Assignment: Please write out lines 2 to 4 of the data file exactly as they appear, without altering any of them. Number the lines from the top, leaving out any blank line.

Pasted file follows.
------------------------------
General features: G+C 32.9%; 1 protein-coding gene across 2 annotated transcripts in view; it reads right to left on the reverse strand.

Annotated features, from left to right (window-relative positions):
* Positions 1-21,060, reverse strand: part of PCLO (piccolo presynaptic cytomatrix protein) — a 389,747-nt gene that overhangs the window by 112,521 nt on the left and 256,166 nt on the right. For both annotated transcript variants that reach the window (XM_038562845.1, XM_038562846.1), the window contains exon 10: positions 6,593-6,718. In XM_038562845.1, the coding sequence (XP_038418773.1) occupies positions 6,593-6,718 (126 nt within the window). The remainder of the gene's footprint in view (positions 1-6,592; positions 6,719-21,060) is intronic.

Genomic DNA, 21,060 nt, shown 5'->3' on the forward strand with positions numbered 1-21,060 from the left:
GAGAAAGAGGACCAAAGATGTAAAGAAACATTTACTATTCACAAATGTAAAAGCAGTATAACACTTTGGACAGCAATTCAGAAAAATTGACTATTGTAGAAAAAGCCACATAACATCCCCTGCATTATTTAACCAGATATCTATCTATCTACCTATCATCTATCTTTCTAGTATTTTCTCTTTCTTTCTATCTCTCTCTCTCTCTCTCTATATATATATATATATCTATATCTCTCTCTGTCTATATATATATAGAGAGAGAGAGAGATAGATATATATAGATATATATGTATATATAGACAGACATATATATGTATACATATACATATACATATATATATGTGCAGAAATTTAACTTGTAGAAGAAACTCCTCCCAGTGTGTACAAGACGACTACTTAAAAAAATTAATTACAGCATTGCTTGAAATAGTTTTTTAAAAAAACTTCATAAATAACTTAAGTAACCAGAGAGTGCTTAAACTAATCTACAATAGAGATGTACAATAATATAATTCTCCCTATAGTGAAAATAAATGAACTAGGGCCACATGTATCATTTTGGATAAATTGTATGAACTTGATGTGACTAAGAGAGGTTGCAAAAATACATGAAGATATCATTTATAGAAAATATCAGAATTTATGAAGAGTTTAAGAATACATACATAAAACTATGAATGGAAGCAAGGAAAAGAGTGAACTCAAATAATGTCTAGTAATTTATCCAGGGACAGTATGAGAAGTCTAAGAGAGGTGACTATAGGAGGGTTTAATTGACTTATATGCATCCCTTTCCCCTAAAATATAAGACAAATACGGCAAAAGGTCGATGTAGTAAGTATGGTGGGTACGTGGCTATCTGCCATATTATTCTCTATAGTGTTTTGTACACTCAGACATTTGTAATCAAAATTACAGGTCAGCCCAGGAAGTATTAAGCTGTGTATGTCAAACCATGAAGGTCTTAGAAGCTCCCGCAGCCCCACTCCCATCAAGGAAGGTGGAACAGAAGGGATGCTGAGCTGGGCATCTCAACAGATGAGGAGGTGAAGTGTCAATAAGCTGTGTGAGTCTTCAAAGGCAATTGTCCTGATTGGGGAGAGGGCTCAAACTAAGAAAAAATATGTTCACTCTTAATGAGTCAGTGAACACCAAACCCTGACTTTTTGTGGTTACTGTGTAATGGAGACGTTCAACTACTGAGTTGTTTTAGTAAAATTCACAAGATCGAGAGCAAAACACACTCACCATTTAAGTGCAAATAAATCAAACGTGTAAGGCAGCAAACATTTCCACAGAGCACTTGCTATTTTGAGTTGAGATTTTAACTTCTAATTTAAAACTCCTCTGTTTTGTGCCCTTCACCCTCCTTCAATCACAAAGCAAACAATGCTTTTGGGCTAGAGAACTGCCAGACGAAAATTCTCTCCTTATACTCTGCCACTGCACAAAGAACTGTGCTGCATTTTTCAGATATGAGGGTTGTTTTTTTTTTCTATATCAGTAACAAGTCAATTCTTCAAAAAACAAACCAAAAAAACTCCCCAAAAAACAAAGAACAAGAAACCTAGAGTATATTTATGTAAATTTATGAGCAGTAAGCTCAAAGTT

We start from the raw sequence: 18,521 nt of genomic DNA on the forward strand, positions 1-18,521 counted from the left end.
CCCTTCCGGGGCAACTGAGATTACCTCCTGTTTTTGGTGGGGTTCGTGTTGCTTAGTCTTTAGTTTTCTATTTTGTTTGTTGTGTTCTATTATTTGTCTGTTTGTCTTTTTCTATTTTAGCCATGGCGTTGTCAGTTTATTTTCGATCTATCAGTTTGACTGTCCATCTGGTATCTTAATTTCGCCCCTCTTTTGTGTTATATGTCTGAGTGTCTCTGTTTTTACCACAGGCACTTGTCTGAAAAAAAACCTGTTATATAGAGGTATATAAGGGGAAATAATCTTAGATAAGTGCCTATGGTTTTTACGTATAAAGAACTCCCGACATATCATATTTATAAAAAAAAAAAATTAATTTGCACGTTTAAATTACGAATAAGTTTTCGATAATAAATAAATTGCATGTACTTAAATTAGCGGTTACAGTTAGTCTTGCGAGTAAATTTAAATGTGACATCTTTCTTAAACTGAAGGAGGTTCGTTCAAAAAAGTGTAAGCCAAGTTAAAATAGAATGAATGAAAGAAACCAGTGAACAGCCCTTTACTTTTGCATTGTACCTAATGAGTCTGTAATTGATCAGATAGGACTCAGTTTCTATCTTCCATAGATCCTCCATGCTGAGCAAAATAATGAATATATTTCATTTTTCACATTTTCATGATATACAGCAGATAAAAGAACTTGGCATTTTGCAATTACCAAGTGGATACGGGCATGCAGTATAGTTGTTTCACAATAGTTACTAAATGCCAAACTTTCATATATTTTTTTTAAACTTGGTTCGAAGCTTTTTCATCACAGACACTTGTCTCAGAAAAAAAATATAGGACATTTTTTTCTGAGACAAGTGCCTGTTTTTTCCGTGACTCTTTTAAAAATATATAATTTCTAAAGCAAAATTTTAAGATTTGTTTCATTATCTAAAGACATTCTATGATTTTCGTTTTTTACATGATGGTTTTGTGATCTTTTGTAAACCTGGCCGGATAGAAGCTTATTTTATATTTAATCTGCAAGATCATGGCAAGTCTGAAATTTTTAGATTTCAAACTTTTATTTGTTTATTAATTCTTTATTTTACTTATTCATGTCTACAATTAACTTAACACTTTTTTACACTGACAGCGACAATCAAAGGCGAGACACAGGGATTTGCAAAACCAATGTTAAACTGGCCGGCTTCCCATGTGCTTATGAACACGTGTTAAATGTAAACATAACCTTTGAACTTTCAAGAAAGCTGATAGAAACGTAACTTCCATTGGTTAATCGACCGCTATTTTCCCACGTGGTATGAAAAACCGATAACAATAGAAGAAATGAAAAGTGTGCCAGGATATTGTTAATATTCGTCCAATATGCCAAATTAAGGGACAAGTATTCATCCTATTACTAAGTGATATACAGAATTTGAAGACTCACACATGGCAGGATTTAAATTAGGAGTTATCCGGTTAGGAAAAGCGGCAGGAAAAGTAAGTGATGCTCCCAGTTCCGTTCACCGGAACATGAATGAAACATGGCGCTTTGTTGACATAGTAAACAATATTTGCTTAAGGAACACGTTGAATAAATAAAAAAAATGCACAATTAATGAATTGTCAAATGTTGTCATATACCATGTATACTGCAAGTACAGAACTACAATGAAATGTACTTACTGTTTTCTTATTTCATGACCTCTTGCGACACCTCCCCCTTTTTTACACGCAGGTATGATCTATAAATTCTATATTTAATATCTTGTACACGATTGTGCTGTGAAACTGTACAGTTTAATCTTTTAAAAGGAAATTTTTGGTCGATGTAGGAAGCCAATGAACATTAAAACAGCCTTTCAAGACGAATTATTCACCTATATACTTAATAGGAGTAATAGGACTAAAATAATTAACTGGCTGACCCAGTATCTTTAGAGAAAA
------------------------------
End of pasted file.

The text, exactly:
Annotated features, from left to right (window-relative positions):
* Positions 1-21,060, reverse strand: part of PCLO (piccolo presynaptic cytomatrix protein) — a 389,747-nt gene that overhangs the window by 112,521 nt on the left and 256,166 nt on the right. For both annotated transcript variants that reach the window (XM_038562845.1, XM_038562846.1), the window contains exon 10: positions 6,593-6,718. In XM_038562845.1, the coding sequence (XP_038418773.1) occupies positions 6,593-6,718 (126 nt within the window). The remainder of the gene's footprint in view (positions 1-6,592; positions 6,719-21,060) is intronic.

Genomic DNA, 21,060 nt, shown 5'->3' on the forward strand with positions numbered 1-21,060 from the left: